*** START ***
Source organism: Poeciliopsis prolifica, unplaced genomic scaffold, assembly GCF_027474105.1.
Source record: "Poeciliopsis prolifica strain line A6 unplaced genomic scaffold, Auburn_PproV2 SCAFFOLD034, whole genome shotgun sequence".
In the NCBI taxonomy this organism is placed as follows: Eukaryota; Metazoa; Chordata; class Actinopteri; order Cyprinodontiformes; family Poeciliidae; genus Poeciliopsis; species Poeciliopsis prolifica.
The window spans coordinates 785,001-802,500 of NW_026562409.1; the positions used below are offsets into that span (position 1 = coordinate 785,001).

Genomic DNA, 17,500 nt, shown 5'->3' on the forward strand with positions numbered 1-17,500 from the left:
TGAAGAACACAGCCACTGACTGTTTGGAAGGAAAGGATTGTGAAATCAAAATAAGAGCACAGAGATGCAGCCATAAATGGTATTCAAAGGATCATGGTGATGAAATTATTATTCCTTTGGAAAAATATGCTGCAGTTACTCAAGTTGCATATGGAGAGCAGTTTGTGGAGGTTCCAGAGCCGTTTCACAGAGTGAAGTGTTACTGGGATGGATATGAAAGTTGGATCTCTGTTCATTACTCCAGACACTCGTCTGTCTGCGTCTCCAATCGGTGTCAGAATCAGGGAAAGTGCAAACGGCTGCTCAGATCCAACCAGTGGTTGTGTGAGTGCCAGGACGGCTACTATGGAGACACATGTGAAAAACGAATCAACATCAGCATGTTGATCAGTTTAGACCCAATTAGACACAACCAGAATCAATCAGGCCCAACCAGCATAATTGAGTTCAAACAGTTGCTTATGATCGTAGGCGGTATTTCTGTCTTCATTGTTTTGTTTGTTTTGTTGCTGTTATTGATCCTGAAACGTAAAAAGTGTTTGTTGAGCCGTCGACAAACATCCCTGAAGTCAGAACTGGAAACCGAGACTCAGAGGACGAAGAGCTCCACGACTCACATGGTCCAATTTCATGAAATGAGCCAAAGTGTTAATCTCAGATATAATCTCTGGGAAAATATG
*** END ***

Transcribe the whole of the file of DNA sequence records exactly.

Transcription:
Source organism: Poeciliopsis prolifica, unplaced genomic scaffold, assembly GCF_027474105.1.
Source record: "Poeciliopsis prolifica strain line A6 unplaced genomic scaffold, Auburn_PproV2 SCAFFOLD034, whole genome shotgun sequence".
In the NCBI taxonomy this organism is placed as follows: Eukaryota; Metazoa; Chordata; class Actinopteri; order Cyprinodontiformes; family Poeciliidae; genus Poeciliopsis; species Poeciliopsis prolifica.
The window spans coordinates 785,001-802,500 of NW_026562409.1; the positions used below are offsets into that span (position 1 = coordinate 785,001).

Genomic DNA, 17,500 nt, shown 5'->3' on the forward strand with positions numbered 1-17,500 from the left:
TGAAGAACACAGCCACTGACTGTTTGGAAGGAAAGGATTGTGAAATCAAAATAAGAGCACAGAGATGCAGCCATAAATGGTATTCAAAGGATCATGGTGATGAAATTATTATTCCTTTGGAAAAATATGCTGCAGTTACTCAAGTTGCATATGGAGAGCAGTTTGTGGAGGTTCCAGAGCCGTTTCACAGAGTGAAGTGTTACTGGGATGGATATGAAAGTTGGATCTCTGTTCATTACTCCAGACACTCGTCTGTCTGCGTCTCCAATCGGTGTCAGAATCAGGGAAAGTGCAAACGGCTGCTCAGATCCAACCAGTGGTTGTGTGAGTGCCAGGACGGCTACTATGGAGACACATGTGAAAAACGAATCAACATCAGCATGTTGATCAGTTTAGACCCAATTAGACACAACCAGAATCAATCAGGCCCAACCAGCATAATTGAGTTCAAACAGTTGCTTATGATCGTAGGCGGTATTTCTGTCTTCATTGTTTTGTTTGTTTTGTTGCTGTTATTGATCCTGAAACGTAAAAAGTGTTTGTTGAGCCGTCGACAAACATCCCTGAAGTCAGAACTGGAAACCGAGACTCAGAGGACGAAGAGCTCCACGACTCACATGGTCCAATTTCATGAAATGAGCCAAAGTGTTAATCTCAGATATAATCTCTGGGAAAATATG